From Endpoint Protection To Threat Intel: Black Hat Day 1 In Review

Trade Show Exhibitors Talk Pressing Cyber Topics

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Dan Gunderman

Black Hat USA, one of the world’s largest information security events, opened its two-day main conference on Wednesday, Aug. 8 at the Mandalay Bay Hotel in Las Vegas. The conference included an insightful keynote, business meetings, product demos and extensive offerings on the show floor.

The latter was vibrant, as vendors, experts and attendees commingled, talking strategy, development, best practices, pain paints and industry-leading products. Leaders from hundreds of companies were on hand to deliver elevator pitches and discuss the uniqueness of their products. The Cyber Security Hub was in attendance, sitting in on sessions and demos. Here, we aim to break down the show’s most interesting parts. What follows are the highlights from Day 1 (including the "Booth Creativity Award," which we’ve given to ObserveIT for their “80s basement” theme!).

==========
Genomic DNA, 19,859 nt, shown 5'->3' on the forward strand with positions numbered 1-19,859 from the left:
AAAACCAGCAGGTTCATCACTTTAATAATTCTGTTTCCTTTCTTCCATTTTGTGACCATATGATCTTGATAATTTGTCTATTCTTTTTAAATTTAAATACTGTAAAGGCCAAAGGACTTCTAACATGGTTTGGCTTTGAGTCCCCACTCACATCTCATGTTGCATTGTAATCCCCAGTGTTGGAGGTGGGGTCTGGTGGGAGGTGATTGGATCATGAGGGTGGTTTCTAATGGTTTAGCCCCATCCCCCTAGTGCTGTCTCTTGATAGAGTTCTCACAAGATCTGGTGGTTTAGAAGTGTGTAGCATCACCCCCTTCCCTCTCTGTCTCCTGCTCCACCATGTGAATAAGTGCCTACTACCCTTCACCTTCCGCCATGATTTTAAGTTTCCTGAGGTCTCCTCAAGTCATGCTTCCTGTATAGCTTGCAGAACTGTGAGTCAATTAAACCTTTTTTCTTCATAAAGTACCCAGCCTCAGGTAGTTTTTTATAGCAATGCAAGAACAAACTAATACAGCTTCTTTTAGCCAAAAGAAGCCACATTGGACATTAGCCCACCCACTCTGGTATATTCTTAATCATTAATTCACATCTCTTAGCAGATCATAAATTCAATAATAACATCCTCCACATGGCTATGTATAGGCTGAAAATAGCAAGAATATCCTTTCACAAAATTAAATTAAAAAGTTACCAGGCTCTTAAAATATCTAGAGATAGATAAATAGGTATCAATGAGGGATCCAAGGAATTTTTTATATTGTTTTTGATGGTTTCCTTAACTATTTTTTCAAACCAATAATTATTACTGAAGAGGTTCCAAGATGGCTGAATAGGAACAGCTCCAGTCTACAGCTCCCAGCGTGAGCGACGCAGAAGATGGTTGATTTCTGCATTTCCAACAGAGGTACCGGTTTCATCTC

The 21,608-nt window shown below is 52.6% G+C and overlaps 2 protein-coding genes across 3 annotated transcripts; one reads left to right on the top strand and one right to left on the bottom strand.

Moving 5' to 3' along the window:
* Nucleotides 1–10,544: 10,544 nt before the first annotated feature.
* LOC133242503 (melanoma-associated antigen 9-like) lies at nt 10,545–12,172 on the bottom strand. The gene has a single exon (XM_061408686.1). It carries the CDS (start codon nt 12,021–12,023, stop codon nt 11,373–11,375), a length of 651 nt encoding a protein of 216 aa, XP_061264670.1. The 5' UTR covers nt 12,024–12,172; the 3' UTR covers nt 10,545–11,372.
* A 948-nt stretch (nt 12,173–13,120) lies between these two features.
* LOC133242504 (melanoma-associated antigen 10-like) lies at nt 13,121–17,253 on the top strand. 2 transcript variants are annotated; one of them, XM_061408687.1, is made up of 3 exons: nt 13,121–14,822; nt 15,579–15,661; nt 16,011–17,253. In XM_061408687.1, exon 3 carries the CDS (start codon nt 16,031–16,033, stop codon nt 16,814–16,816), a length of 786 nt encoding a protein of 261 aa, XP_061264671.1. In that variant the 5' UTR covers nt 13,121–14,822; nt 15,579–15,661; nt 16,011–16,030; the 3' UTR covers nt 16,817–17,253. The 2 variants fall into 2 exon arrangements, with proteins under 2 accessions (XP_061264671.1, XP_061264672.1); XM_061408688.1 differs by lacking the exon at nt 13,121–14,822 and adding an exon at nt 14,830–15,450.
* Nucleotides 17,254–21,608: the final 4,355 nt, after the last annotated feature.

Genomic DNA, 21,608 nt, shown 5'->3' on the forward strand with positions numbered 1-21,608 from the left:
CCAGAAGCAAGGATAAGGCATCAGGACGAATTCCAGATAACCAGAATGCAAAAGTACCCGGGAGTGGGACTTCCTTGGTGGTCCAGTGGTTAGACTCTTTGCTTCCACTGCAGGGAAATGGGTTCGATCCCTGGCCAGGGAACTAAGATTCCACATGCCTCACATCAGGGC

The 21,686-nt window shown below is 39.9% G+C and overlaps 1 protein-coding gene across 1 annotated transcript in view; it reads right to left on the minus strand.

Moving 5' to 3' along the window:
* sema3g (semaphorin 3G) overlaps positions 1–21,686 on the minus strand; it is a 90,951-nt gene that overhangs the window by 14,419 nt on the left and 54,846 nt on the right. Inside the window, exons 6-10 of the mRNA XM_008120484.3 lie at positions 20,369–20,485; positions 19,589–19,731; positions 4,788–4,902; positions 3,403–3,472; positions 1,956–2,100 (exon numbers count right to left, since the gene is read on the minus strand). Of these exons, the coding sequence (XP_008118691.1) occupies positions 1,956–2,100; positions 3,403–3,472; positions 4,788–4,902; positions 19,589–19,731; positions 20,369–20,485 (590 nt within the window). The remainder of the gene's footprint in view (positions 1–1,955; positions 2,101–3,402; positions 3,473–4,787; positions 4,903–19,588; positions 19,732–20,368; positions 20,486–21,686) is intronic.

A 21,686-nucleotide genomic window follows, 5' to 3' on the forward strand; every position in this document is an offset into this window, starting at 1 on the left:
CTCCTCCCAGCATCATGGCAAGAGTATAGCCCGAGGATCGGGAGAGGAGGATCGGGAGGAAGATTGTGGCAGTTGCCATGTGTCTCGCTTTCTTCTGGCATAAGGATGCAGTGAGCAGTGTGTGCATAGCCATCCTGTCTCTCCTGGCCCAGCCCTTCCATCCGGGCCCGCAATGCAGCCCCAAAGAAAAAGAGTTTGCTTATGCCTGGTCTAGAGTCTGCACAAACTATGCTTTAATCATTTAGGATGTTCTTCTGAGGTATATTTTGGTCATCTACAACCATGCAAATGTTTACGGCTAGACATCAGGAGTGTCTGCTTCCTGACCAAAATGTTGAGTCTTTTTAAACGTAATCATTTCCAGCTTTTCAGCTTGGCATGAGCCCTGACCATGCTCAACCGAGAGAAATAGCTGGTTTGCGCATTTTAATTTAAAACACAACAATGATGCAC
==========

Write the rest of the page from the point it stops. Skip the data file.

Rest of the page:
To kick off the entire show, Google’s Director of Engineering, Parisa Tabriz, delivered an hour-long keynote before a packed arena. In the discussion, entitled “Optimistic Dissatisfaction with the Status Quo: Steps We Must Take to Improve Security in Complex Landscapes,” Tabriz offered guiding advice for security practitioners and leaders.